Killing connections to a MS SQL database or change it to single user mode.

Aug 3, 2021 | Scripting and programming, Server administration, Technology, Windows | 0 comments

You want to take a database off line, delete it or just do something else that requires that no one else is using it.

This can be accomplished by putting the database into single user mode.

However, if that doesn’t work, you will need to find the PID of the user using the database then kill that. Be careful when you are doing this. It stands to reason that if something has a lock / an open connection, it has this for a reason. You could very likely cause data corruption by following these instructions.

  1. Open SQL Server Management Studio
  2. Log in with your domain credential. Try not to use SA. Please. SA is for emergencies.
  3. Open a query window. Press control n on the keyboard, or click the new button on the top left of the screen. There are a few things you should know about the query editor window.
    Commands should usually end with a “;”. Although this isn’t strictly necessary with MS SQL. But it’s a good habit.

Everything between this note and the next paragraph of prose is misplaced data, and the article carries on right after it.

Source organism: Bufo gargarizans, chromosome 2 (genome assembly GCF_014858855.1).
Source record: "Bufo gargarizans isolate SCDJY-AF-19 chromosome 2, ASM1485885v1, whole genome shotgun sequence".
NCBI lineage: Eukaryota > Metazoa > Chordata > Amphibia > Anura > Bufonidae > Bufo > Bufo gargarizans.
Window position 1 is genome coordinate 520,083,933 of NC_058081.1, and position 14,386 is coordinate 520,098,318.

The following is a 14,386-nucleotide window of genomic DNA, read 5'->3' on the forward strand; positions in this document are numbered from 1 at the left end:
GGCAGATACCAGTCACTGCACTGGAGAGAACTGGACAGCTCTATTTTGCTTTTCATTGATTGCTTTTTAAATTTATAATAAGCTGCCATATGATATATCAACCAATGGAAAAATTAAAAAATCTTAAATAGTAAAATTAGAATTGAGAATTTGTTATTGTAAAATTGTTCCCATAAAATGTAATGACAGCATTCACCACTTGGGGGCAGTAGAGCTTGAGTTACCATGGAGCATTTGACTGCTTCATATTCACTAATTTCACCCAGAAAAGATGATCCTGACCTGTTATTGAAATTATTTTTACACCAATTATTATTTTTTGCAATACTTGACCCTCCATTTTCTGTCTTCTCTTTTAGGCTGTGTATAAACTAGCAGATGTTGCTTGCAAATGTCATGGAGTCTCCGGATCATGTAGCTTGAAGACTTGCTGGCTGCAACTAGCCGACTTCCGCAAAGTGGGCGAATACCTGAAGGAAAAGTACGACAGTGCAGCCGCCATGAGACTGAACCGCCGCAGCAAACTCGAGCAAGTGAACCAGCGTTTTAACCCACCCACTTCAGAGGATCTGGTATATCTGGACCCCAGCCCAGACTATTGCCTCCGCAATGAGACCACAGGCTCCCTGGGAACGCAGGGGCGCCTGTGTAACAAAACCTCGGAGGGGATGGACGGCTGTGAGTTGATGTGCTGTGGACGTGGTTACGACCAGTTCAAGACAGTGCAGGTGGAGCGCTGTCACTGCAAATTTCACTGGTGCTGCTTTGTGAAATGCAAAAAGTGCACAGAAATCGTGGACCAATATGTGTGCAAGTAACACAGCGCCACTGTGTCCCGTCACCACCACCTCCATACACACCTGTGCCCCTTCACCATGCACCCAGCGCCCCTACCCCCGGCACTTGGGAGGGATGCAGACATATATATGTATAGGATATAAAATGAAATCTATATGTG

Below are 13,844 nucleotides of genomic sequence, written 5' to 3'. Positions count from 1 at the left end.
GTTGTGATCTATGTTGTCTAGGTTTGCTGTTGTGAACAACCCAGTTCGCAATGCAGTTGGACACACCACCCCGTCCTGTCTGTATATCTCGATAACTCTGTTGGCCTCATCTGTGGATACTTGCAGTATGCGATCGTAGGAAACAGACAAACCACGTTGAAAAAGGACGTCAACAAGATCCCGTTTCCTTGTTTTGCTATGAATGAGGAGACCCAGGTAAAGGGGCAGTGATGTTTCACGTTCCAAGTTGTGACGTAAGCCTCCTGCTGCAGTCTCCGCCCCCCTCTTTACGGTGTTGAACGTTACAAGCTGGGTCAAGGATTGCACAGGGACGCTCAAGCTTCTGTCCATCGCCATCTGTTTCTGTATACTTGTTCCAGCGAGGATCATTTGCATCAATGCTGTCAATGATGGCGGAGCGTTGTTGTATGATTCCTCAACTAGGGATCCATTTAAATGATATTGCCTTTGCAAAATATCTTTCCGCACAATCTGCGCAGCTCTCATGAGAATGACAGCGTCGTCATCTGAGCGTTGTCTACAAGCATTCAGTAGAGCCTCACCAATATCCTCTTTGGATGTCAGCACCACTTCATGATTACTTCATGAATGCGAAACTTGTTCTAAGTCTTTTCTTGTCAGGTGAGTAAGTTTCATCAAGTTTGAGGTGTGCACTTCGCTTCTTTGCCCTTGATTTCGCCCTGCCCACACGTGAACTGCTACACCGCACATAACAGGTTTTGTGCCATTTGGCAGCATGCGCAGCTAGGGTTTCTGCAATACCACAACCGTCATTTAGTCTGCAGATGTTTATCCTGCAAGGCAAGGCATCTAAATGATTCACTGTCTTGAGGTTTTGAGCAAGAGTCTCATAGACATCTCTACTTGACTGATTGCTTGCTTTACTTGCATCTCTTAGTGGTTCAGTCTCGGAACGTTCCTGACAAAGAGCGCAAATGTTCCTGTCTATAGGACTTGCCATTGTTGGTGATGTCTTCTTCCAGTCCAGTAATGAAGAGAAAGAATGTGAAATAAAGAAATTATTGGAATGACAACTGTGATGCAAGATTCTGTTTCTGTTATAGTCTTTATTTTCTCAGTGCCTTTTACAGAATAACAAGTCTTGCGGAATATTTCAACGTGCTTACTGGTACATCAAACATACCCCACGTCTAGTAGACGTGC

You can run / execute all lines on the screen by pressing F5.
    You can run / execute one specific line or several lines by highlighting those lines then press F5.
  4. Type SP_WHO2
    This shows you all the open connections. Look down through this list to see if there are any connections open to that database. Keep a note of the PID for each connection. Hopefully there will only be one.
  5. Now you’re ready to try to set the database to single user mode:
    Use that command. Remember, highlight the line then press F5 when you’re ready. Of course, change the database name to the database you are working on.
  6. Now, before you go any further, bring the database out of single user mode. It’s served it’s purpose.
  7. Press F5 of course.
  8. Watch the output window on the bottom to see if it’s worked.
  9. If you get a message saying the command can’t be completed because of locking, you might need to kill that user’s connection using a more blunt tool. Enter the Kill command. The error you might get is:
    ALTER DATABASE failed because a lock could not be placed on database
  10. Remember the PID that you kept in a safe place earlier? You want to use that now: Replace XXX with the PID.
    Kill XXX;
  11. That’s all there is too it. Be careful. with this kind of work, there’s a risk of corruption. Try to take backups.

I have a lot of updates to write here. It has been a crazy and wonderful few months. But this quick technical guide will get me back into the blogging frame of mind.


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